In general, the relative binding affinity \(\Delta\Delta G\) is defined as the free energy difference between the binding affinities of a ligand A \(\Delta G_{A}\) and B \(\Delta G_{B}\) related to their target: \(\Delta\Delta G=\Delta G_{B}-\Delta G_{A}\). Nevertheless, the direct computation of these affinities could be quite challenging because a direct binding process has to be simulated in-silico and often, other thermodynamics paths are used. During the last 30 years, Alchemical methods have been proved to be very effective to calculate the RBFE between two ligands (Egde) . In this approach, a starting ligand A is “mutated” into a final one B in different environments. For example, \(\Delta\Delta G\) can also be computed following the alternative paths shown in the figure below where \(\Delta G_{Bound}\) and \(\Delta G_{Unbound}\) are estimated by using alchemical methods: \(\Delta\Delta G=\Delta G_{Bound}-\Delta G_{Unbound}\).

RBFE and alternative thermodynamics paths

RBFE and alternative thermodynamics paths

In the Unbound path the starting ligand is mutated into the final one just in solution while, in the Bound path, the mutation happens in the complex binding site. In the NES approach, these mutations are done in a nonequilibrium regime many and many times starting from equilibrium snapshots and building the forward and reverse work probability distribution functions that can be used to estimate \(\Delta G_{Bound}\) and \(\Delta G_{Unbound}\). For this reason, the NES methodology requires prior to run to have the equilibrium ensembles for the Bound and the Unbound systems.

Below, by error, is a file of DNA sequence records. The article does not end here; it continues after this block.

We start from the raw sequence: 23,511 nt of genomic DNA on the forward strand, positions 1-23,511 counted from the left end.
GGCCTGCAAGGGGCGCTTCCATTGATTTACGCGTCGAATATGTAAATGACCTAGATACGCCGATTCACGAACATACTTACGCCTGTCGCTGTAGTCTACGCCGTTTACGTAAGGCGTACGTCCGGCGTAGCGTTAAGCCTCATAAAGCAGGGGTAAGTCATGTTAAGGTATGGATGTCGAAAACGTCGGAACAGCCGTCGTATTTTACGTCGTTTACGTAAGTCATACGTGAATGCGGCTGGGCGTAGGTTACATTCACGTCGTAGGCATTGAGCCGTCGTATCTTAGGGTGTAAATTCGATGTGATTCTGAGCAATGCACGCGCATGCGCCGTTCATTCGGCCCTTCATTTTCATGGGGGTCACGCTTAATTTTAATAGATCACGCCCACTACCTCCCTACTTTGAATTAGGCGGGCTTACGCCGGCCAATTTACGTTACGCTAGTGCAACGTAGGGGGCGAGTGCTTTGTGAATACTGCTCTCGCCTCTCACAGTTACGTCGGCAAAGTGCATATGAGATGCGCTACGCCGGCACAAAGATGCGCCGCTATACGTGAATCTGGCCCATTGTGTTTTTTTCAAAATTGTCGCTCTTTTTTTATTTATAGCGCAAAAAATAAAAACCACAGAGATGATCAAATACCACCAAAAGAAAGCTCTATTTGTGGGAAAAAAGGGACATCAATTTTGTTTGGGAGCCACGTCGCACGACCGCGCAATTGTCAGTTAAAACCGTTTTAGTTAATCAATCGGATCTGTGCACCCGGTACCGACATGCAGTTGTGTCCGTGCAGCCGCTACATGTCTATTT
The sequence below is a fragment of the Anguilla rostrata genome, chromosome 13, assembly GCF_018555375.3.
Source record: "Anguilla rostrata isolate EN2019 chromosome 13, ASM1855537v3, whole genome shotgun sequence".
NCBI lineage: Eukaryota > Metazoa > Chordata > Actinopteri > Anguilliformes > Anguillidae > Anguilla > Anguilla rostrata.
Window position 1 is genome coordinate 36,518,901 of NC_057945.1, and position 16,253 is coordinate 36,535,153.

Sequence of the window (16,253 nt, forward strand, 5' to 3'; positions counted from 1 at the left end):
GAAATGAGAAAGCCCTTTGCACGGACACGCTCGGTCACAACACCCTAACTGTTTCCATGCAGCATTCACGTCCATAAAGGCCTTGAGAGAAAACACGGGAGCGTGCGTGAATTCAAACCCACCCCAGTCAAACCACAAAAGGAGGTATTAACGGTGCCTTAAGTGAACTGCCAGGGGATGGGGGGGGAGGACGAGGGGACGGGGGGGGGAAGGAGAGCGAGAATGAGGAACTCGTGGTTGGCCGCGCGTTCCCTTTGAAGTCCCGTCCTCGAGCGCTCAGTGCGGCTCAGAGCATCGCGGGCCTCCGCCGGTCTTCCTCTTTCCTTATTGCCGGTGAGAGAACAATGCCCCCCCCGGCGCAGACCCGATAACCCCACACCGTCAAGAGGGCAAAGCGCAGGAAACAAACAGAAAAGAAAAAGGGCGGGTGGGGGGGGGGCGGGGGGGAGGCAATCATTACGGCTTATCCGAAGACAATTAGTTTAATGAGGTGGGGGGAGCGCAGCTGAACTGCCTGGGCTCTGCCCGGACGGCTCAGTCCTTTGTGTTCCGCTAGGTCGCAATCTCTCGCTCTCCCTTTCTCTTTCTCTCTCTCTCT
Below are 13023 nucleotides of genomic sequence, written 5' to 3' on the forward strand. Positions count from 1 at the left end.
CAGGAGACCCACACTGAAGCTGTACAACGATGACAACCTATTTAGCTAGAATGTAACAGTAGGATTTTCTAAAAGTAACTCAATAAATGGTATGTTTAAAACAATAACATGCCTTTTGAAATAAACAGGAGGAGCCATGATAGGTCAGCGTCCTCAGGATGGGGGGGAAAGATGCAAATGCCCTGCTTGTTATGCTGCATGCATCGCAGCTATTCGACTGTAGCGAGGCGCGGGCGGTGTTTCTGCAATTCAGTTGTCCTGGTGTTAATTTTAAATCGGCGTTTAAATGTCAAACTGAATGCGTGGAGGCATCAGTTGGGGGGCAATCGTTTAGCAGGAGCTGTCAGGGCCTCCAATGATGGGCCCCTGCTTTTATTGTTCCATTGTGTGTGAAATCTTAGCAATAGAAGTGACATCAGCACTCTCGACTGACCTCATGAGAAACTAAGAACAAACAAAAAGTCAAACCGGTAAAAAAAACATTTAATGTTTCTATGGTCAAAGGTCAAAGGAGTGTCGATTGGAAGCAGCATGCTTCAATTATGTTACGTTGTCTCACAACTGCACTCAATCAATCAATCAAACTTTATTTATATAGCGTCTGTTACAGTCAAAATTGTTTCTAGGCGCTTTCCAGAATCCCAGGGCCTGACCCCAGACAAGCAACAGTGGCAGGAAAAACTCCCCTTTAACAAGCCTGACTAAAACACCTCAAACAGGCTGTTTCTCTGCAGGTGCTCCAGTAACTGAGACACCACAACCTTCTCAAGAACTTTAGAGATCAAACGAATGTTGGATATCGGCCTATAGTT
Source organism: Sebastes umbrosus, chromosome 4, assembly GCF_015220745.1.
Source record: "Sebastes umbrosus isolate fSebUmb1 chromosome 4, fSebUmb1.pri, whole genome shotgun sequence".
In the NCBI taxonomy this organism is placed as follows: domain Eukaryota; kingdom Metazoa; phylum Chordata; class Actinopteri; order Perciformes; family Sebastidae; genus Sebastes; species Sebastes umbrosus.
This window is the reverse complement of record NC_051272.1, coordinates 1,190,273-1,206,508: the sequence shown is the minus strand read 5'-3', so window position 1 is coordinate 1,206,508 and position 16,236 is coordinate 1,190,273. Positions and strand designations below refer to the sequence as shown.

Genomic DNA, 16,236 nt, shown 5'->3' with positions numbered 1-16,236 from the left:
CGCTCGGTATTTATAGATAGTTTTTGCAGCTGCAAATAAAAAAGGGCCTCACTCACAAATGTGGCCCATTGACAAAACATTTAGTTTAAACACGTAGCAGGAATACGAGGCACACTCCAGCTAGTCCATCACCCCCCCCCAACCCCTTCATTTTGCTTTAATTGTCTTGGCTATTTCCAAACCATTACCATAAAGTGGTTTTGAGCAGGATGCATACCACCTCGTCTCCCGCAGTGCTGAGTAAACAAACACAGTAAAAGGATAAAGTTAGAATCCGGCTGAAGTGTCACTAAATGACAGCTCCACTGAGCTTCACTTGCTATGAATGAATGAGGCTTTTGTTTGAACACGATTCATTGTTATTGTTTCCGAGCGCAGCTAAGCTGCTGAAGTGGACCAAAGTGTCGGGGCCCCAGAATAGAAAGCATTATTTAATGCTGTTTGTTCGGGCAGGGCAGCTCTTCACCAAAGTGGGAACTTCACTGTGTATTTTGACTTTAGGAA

In addition, the implemented NES floe-protocol tries to estimate the binding affinities from the computed RBFEs by using the maximum likelihood estimator method 4 and, making possible to compare the predicted affinities values with experimental results derived, for example, from activities measurements, IC50 etc.

Warning

RBFE calculations via Alchemical methods must be carefully used. In particular, mutations should be carried out between similar ligands i.e. where a common ligand scaffold can be identified and small different functional groups are mutated.

The Equilibrium and Nonequilibrium Switching floe

The Equilibrium and Nonequilibrium switching floe can be divided into four main sections shown here.

The Equilibrium and Nonequilibrium Switching floe

The four main sections of the Equilibrium and Nonequilibrium Switching floe

The first and second floe sections are designed to assemble and run the Bound and Unbound simulations. The protocol for the Bound simulations is similar to the tutorial on the Short Trajectory MD with Analysis and it is not repeated here. In the Unbound simulations, each ligand is charged, solvated in a box of solvent and parametrized accordingly to the selected force field and then is equilibrated in three different steps performing: restrained minimization, NVT and NPT md runs. At the end of the equilibration stages, both the Bound and Unbound prepared flasks are set into an equilibrium production stage where they run for a total of a default 6ns.